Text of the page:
Oxytocin for induction of labour

Sometimes it is necessary to bring on labour artificially, because of safety concerns either for the pregnant woman or her baby. Oxytocin is the most common drug used to induce labour and has been used either alone, with other drugs or after artificial rupture of the membranes. In this review we looked at the use of oxytocin alone for inducing labour. The review included 61 studies with more than12,000 women. Overall, oxytocin seems to be a safe method of inducing labour. Compared to waiting to see whether labour starts naturally (expectant management), giving oxytocin led to more women having their babies within 24 hours, but more women needed an epidural for pain relief. Most of the studies recruited women with ruptured membranes and the number of babies with an infection was lower with oxytocin compared with expectant management.

A comparison of oxytocin with other drugs to induce labour (vaginal or intracervical prostaglandins) showed that women were more likely to have their babies within 24 hours with prostaglandin. Fewer women had epidurals with prostaglandin. Side effects for the mother were similar in the two groups.

Authors' conclusions: 

Comparison of oxytocin with either intravaginal or intracervical PGE2 reveals that the prostaglandin agents probably increase the chances of achieving vaginal birth within 24 hours. Oxytocin induction may increase the rate of interventions in labour.

A suggestion that for women with prelabour rupture of membranes induction with vaginal prostaglandin may increase risk of infection for mother and baby warrants further study.

Read the full abstract...
Background: 

Oxytocin is the commonest induction agent used worldwide. It has been used alone, in combination with amniotomy or following cervical ripening with other pharmacological or non-pharmacological methods.

Objectives: 

To determine the effects of oxytocin alone for third trimester cervical ripening and induction of labour in comparison with other methods of induction of labour or placebo/no treatment.

Search strategy: 

We searched the Cochrane Pregnancy and Childbirth Group's Trials Register (January 2009) and bibliographies of relevant papers.

Selection criteria:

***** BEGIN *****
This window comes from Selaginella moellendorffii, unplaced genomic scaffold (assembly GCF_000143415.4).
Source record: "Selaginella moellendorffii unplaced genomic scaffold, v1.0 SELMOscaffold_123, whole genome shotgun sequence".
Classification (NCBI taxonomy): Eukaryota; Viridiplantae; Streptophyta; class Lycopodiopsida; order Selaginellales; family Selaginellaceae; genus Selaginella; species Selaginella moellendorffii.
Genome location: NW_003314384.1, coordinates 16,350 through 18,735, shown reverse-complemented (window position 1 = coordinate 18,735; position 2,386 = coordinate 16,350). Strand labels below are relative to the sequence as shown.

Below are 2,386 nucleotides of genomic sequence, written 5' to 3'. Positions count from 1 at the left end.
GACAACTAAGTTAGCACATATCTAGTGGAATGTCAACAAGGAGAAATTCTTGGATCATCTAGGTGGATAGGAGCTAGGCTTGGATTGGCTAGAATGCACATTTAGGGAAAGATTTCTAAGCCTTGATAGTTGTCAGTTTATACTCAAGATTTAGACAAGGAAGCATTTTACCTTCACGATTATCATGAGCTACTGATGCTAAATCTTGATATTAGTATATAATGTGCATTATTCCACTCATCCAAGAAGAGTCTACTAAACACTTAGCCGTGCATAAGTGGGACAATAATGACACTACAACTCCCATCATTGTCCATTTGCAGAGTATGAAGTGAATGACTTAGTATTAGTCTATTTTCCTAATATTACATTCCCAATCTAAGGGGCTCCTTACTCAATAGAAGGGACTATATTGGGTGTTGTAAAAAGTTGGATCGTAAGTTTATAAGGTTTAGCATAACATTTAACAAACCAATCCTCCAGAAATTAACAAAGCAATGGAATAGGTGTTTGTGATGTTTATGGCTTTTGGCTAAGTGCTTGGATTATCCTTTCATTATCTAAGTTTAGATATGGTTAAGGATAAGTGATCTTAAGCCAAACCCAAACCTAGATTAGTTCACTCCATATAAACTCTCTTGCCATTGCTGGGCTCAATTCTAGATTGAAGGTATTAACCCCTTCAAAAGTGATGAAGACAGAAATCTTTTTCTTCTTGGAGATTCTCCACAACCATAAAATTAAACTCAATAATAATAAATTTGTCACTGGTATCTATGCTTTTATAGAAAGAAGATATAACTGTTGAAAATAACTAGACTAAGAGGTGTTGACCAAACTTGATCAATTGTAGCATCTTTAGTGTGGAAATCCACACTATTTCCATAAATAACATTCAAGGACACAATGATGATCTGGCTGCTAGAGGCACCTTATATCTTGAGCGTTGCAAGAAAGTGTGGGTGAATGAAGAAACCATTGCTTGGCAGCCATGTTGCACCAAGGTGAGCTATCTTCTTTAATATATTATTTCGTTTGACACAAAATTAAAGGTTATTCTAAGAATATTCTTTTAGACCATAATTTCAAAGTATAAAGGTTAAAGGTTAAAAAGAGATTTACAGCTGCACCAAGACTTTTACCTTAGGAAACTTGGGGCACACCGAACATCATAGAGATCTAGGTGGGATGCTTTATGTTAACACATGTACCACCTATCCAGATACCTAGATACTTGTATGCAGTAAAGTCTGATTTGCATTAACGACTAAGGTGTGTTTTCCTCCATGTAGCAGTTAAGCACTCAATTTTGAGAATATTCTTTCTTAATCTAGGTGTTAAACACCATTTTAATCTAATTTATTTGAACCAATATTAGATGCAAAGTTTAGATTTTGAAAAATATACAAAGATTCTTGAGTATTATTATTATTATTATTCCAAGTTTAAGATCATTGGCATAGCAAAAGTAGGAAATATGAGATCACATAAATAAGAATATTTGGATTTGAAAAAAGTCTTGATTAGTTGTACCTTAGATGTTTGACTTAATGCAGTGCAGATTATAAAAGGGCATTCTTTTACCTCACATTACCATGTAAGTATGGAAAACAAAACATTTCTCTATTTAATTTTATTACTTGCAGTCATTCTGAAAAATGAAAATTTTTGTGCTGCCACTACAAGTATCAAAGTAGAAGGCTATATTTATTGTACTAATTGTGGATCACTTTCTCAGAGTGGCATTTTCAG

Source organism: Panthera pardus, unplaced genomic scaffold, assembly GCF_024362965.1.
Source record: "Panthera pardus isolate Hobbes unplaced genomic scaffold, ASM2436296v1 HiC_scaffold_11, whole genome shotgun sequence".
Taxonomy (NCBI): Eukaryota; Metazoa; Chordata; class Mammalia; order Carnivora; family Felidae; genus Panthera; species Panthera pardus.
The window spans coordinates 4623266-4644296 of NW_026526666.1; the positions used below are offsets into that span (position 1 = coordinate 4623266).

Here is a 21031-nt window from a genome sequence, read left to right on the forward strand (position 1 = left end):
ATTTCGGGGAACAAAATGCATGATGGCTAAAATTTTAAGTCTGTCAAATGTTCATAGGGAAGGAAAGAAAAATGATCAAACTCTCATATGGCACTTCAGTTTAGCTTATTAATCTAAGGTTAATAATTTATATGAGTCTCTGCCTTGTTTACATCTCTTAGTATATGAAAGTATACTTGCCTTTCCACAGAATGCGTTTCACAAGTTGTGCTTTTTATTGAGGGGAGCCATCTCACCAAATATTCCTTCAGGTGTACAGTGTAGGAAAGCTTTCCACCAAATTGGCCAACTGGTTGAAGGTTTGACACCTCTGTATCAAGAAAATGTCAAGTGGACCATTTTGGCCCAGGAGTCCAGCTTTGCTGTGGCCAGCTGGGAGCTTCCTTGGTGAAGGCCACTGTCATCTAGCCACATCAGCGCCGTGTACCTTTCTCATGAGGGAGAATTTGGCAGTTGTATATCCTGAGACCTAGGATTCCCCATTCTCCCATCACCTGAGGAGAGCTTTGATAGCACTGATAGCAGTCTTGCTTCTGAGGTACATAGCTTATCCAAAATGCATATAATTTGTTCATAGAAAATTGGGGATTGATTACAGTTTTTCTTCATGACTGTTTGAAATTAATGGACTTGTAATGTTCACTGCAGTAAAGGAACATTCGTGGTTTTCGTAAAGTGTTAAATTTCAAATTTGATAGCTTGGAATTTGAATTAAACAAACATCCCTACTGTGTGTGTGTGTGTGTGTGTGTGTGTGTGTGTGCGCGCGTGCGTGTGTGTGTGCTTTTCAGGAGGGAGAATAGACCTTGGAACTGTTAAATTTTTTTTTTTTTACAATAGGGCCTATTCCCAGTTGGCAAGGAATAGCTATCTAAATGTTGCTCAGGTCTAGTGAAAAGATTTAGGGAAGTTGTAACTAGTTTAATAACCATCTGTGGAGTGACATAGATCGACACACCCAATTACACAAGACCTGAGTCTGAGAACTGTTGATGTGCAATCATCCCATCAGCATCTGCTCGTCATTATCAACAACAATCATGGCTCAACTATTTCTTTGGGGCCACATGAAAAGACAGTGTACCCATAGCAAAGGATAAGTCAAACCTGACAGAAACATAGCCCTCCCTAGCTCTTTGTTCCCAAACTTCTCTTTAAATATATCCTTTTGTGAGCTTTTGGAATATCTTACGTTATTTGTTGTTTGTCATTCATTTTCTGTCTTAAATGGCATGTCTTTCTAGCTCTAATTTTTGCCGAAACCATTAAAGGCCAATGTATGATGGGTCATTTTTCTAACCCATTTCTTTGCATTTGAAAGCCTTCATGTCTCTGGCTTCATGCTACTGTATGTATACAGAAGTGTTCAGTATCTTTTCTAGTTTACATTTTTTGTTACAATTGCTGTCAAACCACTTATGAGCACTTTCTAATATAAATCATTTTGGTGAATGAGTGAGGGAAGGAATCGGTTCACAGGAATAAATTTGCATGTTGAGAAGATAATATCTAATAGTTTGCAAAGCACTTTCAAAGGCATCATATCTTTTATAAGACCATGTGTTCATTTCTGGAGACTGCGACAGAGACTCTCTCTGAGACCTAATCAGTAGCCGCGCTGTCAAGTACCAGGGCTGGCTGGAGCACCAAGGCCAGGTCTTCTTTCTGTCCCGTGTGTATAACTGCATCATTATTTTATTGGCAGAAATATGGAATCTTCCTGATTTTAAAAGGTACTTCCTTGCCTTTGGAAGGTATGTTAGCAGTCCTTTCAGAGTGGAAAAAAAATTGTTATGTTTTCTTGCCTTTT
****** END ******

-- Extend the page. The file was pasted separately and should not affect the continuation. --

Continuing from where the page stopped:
Randomised and quasi-randomised trials comparing intravenous oxytocin with placebo or no treatment, or with prostaglandins (vaginal or intracervical) for third trimester cervical ripening or labour induction.

Data collection and analysis: 

Two review authors independently assessed eligibility and carried out data extraction.

Main results: 

Sixty-one trials (12,819 women) are included.

When oxytocin inductions were compared with expectant management, fewer women failed to deliver vaginally within 24 hours (8.4% versus 53.8%, risk ratio (RR) 0.16, 95% confidence interval (CI) 0.10 to 0.25). There was a significant increase in the number of women requiring epidural analgesia (RR 1.10, 95% CI 1.04 to 1.17). Fewer women were dissatisfied with oxytocin induction in the one trial reporting this outcome (5.9% versus 13.7%, RR 0.43, 95% CI 0.33 to 0.56).

Compared with vaginal prostaglandins, oxytocin increased unsuccessful vaginal delivery within 24 hours in the two trials reporting this outcome (70% versus 21%, RR 3.33, 95% CI 1.61 to 6.89). There was a small increase in epidurals when oxytocin alone was used (RR 1.09, 95% CI 1.01 to 1.17).

Most of the studies included women with ruptured membranes, and there was some evidence that vaginal prostaglandin increased infection in mothers (chorioamnionitis RR 0.66, 95% CI 0.47 to 0.92) and babies (use of antibiotics RR 0.68, 95% CI 0.53 to 0.87). These data should be interpreted cautiously as infection was not pre-specified in the original review protocol.

When oxytocin was compared with intracervical prostaglandins, there was an increase in unsuccessful vaginal delivery within 24 hours (50.4% versus 34.6%, RR 1.47, 95% CI 1.10 to 1.96) and an increase in caesarean sections (19.1% versus 13.7%, RR 1.37, 95% CI 1.08 to 1.74) in the oxytocin group.

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